Ms Burns and The Greeks

School in the days before GCSE and after O Level was a no man’s land of learning. Back then teachers had been thrown from the streaming nature of O Level and CSE into the what was referred to in whispers in the staff room as the General Collapse of Secondary Education (GCSE). As bad science teachers swung phallic metal rods around our heads yelling at us that we could get AIDS from a toilet seat – I kid you not – there were the other types of science teachers that you assumed hated you because you were a child. I thought this of Ms Burns, but looking back I realised that she was a great teacher, in a year that brought illness and long term leave from school she sent home stack after stack of learning and between them all were Greek heroes. You see Ms Burns not only loved science she love myth, she herself was caught between the reality of the world and the parents who wondered why she was a ‘Ms’ and not ‘Miss’, kids that reflected their parents small mindedness, and the way she drummed it into us that is was pronounced, ‘Mm-is’. She was a scary figure to a twelve year old but from her I gained my love of science, my interest in what lay just out of reach in the known world. There in the class we would do sugar tests with half masticated jelly babies, the stupider tables having to copy down what to do because they were without jelly babies, now lurking in their bellies. Give a twelve year old sweets, watch them vanish. At the end she would pull out a slim black volume, it was always black, it was always slim, the kind of thing she could slide into her bag without anyone noticing or taking note.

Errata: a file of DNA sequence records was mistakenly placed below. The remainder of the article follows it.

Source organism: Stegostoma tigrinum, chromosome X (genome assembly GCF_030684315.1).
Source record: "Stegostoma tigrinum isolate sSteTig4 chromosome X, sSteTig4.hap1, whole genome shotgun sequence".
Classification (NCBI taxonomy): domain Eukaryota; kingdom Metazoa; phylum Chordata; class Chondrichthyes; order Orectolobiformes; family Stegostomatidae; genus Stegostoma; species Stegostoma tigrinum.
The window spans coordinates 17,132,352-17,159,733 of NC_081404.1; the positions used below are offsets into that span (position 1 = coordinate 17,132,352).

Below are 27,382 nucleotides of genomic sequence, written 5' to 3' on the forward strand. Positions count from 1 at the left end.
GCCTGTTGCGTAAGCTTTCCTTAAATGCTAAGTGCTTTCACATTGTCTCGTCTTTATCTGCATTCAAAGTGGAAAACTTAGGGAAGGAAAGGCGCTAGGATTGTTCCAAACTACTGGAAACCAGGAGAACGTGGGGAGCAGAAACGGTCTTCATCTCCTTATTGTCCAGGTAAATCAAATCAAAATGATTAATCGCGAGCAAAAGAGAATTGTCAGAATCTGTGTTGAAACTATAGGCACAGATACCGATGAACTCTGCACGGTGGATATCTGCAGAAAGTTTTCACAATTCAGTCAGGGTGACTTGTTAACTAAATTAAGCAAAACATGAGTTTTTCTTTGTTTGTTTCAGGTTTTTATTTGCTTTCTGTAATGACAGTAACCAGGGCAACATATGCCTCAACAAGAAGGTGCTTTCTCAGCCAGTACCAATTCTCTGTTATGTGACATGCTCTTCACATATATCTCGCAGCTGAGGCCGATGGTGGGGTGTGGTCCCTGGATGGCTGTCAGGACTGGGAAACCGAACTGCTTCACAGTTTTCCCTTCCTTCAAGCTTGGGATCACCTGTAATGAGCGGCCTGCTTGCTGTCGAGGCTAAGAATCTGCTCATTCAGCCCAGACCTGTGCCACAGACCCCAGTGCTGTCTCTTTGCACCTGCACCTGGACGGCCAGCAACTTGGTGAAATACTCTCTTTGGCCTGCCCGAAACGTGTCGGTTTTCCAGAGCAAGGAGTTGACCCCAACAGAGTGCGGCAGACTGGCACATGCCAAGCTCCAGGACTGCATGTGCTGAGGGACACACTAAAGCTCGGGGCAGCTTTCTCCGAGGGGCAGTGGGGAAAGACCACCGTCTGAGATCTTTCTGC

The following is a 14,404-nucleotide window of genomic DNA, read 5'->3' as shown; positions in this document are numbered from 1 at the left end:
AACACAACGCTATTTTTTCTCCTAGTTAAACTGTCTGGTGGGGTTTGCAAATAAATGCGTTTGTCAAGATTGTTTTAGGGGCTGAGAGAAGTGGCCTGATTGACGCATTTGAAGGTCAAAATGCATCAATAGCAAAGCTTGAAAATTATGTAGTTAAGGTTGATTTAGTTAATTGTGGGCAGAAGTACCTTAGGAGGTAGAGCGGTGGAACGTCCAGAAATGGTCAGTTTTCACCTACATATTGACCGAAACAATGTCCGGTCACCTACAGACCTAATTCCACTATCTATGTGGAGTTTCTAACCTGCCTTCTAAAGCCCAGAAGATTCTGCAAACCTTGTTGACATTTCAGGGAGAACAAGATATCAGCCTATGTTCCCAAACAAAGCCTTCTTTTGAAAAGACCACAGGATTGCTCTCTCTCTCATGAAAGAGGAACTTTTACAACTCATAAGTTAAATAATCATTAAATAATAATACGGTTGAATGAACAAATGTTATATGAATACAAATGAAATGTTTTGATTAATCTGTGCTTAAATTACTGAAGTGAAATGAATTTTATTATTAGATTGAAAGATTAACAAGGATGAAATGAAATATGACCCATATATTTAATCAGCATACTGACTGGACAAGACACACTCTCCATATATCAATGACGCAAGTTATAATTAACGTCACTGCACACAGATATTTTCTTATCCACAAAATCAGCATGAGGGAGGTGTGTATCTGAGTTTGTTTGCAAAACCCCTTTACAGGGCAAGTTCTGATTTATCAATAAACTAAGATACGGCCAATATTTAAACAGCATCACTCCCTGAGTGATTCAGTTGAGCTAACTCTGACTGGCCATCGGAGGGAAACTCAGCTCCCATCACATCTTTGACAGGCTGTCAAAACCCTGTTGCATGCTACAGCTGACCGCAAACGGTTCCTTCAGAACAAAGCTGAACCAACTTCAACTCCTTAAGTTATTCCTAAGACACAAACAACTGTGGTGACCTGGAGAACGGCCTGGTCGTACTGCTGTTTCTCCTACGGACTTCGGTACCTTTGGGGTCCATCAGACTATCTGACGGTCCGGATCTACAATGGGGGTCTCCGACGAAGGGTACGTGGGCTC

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She would open the volume and start with the Minotaur, watch Icarus fall from the sky, weep with Dedalus, and tell us to hush as Perseus took centre stage. For most of the kids in the class it fell on deaf ears. I came from a town where people didn’t ask what you were reading but why you were reading. People who read books were mistrusted as if we would some how bamboozle them with words that would rob their souls. Ms Burns was a shining beacon in the labyrinth. The death of my Dad has got me to look back, I do not do so very often but today Ms Burns leant once more upon the science desk, took out the slim volume and told me about Pegasus. Of how Gods came, how Gods became and how Gods went from this world as myth, as stories, as a slim volume upon a pockmarked lab table. They say writers are born, that you cannot make a writer, I don’t know if this is true but if writers are born they need moments like this to let them know there is myth in the world, there are things hidden between all the science that cannot be accounted for, that even science can become myth, can be forgotten, can become something to tell to a classroom of twelve year olds. Looking back to 2011 I realise that when I wrote this poem, Ms Burns was there, leaning against my desk, asking me to find the story behind the myth, the possible truth that I could make a leap for:

The Real Icarus

The men have taken to shore,

drunk and singing, arm in arm with whores.

My son, their Captain, he yells, keep her fast,

sing my shanties or feel the lash.

Away away-oh, away away-oh.

 

Down by the docks he pisses on tramps,

shows them wax burns, all born from lamps.

In alleys, in taverns, he spreads his lies,

shows them goose feathers, bullshit flies.

Away away-oh, away away-oh.

 

I am immortal, says my son, women snigger,

cocks his pistol, smiles, pulls the trigger.

A snap, a fizz against wax, a misfired dud,

my son is not born of my blood.

Away away-oh, away away-oh.

 

Icarus fell here, women say, as I come and go,

in a tavern, in a marketplace, he performed his show.

No fizz, I melted the wax from the barrel of his gun,

he took away my home, my life, my inventions, my son.

Away away-oh, away away-oh.

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